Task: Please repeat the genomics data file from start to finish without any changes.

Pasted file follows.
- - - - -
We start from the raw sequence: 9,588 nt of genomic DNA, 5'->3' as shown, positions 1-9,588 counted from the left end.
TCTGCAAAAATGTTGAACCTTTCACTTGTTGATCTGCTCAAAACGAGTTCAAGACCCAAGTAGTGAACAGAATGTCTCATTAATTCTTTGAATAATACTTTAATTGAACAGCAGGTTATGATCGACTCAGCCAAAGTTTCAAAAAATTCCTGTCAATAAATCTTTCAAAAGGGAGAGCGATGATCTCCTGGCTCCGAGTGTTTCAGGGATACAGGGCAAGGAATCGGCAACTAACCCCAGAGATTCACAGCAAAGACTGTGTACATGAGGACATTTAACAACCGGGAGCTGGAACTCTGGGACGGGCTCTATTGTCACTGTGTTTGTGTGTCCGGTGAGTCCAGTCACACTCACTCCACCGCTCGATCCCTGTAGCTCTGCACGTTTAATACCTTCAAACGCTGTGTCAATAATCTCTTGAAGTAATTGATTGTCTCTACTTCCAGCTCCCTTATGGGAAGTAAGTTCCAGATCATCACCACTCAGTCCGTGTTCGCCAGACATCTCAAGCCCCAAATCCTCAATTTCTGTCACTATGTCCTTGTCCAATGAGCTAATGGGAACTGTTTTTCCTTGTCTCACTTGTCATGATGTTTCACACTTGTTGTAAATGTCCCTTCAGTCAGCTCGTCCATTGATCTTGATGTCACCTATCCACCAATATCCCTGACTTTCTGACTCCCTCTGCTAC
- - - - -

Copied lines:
We start from the raw sequence: 9,588 nt of genomic DNA, 5'->3' as shown, positions 1-9,588 counted from the left end.
TCTGCAAAAATGTTGAACCTTTCACTTGTTGATCTGCTCAAAACGAGTTCAAGACCCAAGTAGTGAACAGAATGTCTCATTAATTCTTTGAATAATACTTTAATTGAACAGCAGGTTATGATCGACTCAGCCAAAGTTTCAAAAAATTCCTGTCAATAAATCTTTCAAAAGGGAGAGCGATGATCTCCTGGCTCCGAGTGTTTCAGGGATACAGGGCAAGGAATCGGCAACTAACCCCAGAGATTCACAGCAAAGACTGTGTACATGAGGACATTTAACAACCGGGAGCTGGAACTCTGGGACGGGCTCTATTGTCACTGTGTTTGTGTGTCCGGTGAGTCCAGTCACACTCACTCCACCGCTCGATCCCTGTAGCTCTGCACGTTTAATACCTTCAAACGCTGTGTCAATAATCTCTTGAAGTAATTGATTGTCTCTACTTCCAGCTCCCTTATGGGAAGTAAGTTCCAGATCATCACCACTCAGTCCGTGTTCGCCAGACATCTCAAGCCCCAAATCCTCAATTTCTGTCACTATGTCCTTGTCCAATGAGCTAATGGGAACTGTTTTTCCTTGTCTCACTTGTCATGATGTTTCACACTTGTTGTAAATGTCCCTTCAGTCAGCTCGTCCATTGATCTTGATGTCACCTATCCACCAATATCCCTGACTTTCTGACTCCCTCTGCTAC